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SLAP Tears

What is a SLAP tear?

A SLAP tear, or Superior Labral Tear from Anterior to Posterior, is a specific type of injury to the labrum of the shoulder joint. The labrum is a ring of cartilage that surrounds the socket of the shoulder joint, providing stability and cushioning. A SLAP tear occurs at the top (superior) part of the labrum, extending from the front (anterior) to the back (posterior) of the shoulder.

What are the causes of SLAP tears?

SLAP tears can result from acute trauma, such as a fall onto an outstretched arm or a direct blow to the shoulder. Additionally, repetitive overhead activities, such as throwing or weightlifting, can gradually weaken the labrum over time and predispose it to tears. Degenerative changes associated with aging can also contribute to the development of SLAP tears.

What are the symptoms of SLAP tears?

The symptoms of a SLAP tear can vary depending on the underlying cause and severity of the condition. Common symptoms include:

  1. Pain or discomfort in the shoulder, particularly with overhead movements or lifting objects.
  2. A popping, clicking, or catching sensation in the shoulder joint.
  3. Shoulder instability or a feeling of “looseness” in the joint.
  4. Decreased range of motion, especially with activities requiring rotation of the shoulder.
  5. Weakness or loss of strength in the affected arm.

How are SLAP tears diagnosed?

Dr. Shane J. Nho diagnoses SLAP tears through a comprehensive evaluation, including a combination of medical history assessment, physical examination, imaging studies, and diagnostic arthroscopy. Proper diagnosis is crucial for determining the underlying cause of shoulder pain and guiding appropriate treatment strategies to alleviate symptoms and improve joint function. Diagnostic tools may include:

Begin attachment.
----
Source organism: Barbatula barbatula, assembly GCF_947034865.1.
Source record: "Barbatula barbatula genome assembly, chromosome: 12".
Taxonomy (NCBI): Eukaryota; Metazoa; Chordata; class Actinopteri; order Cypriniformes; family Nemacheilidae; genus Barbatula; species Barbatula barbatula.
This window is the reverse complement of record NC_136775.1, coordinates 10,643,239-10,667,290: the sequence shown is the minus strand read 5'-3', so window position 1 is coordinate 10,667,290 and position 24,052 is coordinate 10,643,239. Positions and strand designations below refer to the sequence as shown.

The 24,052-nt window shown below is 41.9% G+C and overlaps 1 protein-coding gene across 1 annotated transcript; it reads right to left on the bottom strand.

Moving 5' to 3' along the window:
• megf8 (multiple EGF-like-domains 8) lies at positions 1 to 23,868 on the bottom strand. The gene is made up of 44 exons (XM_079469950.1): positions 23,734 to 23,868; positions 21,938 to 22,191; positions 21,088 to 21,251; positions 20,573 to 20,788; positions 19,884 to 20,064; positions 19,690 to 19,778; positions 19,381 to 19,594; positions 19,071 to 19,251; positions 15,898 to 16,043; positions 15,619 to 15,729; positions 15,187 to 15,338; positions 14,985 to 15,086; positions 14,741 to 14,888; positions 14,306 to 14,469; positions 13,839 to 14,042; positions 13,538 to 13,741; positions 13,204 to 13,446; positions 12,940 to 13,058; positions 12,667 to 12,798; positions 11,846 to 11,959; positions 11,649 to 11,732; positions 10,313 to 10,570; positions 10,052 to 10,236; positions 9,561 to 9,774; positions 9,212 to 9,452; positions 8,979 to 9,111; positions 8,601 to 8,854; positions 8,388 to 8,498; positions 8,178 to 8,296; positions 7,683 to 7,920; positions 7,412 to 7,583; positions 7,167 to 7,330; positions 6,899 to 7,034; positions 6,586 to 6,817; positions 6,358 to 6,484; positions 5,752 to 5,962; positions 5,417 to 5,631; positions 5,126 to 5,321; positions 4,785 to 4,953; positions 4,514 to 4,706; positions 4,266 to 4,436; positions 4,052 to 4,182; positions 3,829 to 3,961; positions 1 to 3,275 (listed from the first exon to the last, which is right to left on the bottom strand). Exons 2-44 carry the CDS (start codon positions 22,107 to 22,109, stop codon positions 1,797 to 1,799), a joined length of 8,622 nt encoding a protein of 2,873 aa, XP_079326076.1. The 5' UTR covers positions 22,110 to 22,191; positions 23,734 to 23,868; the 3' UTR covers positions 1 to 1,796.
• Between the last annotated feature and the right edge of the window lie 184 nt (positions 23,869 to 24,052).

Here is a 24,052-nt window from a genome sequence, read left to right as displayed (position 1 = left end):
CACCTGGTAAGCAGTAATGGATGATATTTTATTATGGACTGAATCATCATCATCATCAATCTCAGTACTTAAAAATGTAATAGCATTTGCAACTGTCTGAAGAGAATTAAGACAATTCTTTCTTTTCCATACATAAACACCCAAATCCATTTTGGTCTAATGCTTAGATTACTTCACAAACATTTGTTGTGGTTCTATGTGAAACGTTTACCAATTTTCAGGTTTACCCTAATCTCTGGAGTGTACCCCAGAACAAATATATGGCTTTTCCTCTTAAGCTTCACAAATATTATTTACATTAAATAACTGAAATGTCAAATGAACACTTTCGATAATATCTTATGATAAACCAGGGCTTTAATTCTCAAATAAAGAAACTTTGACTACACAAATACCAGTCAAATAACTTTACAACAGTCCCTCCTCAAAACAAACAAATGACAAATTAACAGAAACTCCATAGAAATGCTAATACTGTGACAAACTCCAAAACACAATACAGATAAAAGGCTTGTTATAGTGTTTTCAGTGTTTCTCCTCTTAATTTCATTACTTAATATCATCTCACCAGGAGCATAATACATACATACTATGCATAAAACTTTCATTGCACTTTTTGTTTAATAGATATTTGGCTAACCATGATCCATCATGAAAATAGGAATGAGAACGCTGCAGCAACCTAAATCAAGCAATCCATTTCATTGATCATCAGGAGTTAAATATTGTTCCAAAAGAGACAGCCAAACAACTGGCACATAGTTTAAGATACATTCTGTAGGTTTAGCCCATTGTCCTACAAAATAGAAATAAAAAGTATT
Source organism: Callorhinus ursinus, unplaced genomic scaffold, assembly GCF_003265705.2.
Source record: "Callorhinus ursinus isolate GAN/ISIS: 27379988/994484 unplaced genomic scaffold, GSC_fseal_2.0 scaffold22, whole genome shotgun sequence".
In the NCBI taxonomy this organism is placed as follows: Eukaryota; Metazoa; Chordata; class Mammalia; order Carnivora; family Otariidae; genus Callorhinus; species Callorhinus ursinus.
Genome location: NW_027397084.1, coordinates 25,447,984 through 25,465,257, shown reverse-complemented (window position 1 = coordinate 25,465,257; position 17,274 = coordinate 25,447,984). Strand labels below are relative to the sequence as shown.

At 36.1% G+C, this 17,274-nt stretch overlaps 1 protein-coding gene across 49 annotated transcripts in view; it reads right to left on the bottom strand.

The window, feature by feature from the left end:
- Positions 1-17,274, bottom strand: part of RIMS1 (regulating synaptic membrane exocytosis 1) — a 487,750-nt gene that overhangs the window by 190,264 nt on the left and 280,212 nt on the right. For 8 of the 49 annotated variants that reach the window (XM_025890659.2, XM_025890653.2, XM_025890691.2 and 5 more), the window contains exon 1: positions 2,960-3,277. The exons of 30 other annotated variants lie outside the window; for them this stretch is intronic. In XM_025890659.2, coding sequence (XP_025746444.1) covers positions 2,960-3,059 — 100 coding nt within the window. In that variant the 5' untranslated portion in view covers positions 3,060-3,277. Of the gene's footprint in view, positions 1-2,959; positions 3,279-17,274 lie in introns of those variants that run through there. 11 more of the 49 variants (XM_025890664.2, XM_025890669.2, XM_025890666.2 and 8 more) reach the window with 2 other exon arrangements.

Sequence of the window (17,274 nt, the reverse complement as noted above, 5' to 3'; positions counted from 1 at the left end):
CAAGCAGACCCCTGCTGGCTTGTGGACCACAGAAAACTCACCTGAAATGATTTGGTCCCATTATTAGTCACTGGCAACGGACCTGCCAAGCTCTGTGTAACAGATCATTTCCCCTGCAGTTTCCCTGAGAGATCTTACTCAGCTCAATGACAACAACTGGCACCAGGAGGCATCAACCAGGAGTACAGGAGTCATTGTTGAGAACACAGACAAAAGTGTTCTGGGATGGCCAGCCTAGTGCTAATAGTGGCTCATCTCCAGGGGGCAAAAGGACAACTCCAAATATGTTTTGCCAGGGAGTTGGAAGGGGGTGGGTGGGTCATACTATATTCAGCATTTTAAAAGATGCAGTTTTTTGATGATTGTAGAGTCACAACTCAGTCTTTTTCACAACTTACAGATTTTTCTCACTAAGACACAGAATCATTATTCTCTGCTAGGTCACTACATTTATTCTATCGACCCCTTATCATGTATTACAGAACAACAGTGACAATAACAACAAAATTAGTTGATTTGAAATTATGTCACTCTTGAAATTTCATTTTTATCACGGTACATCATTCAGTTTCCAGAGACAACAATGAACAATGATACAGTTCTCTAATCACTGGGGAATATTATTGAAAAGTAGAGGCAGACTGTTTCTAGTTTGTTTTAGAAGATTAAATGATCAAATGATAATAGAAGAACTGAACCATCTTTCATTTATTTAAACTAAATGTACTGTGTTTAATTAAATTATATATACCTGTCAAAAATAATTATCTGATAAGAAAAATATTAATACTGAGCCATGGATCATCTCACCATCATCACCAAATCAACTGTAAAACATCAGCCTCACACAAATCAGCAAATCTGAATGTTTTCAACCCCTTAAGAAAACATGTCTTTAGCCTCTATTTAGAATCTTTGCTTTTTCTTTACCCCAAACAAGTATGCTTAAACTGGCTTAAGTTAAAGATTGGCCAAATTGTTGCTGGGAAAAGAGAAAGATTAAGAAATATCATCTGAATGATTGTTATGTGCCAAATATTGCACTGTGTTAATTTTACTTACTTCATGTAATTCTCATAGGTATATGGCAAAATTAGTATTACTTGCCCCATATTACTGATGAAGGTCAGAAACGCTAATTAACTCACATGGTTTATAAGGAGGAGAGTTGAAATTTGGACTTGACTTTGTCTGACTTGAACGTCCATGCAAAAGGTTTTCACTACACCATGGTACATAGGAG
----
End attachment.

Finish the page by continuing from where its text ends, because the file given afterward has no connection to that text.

Medical History

Reviewing the patient’s history for any shoulder injuries, trauma, or repetitive activities that may have contributed to the tear.

Physical Examination

A thorough examination of the shoulder joint to assess range of motion, stability, and signs of labral injury.

Imaging Studies

Magnetic Resonance Imaging (MRI) or Magnetic Resonance Arthrogram (MRA) may be used to visualize the labrum and identify the presence of a tear.

  • X-rays: X-rays provide detailed images of the bones and can help identify fractures, dislocations, or bony abnormalities such as shoulder arthritis or bone spurs.
  • Magnetic Resonance Imaging (MRI): MRI is particularly useful for evaluating soft tissue structures such as the labrum, ligaments, and tendons. It can help identify SLAP tears, rotator cuff injuries, or other structural abnormalities within the shoulder joint.
  • Computed Tomography (CT) Scan: CT scans may be used to provide more detailed images of bony structures and can be helpful in assessing complex fractures or bony abnormalities. While not as commonly used as MRI for SLAP tears, CT scans may offer additional information in certain cases, such as evaluating bone quality or identifying calcifications.

Diagnostic Arthroscopy

In some cases, Dr. Shane J. Nho may perform an arthroscopic procedure to directly visualize the inside of the shoulder joint and confirm the diagnosis of a SLAP tear.

At a Glance

Dr. Shane Nho

  • Board-certified, fellowship-trained orthopedic surgeon
  • Team Physician for Chicago Bulls, White Sox, Steel
  • Performs more than 700 procedures each year
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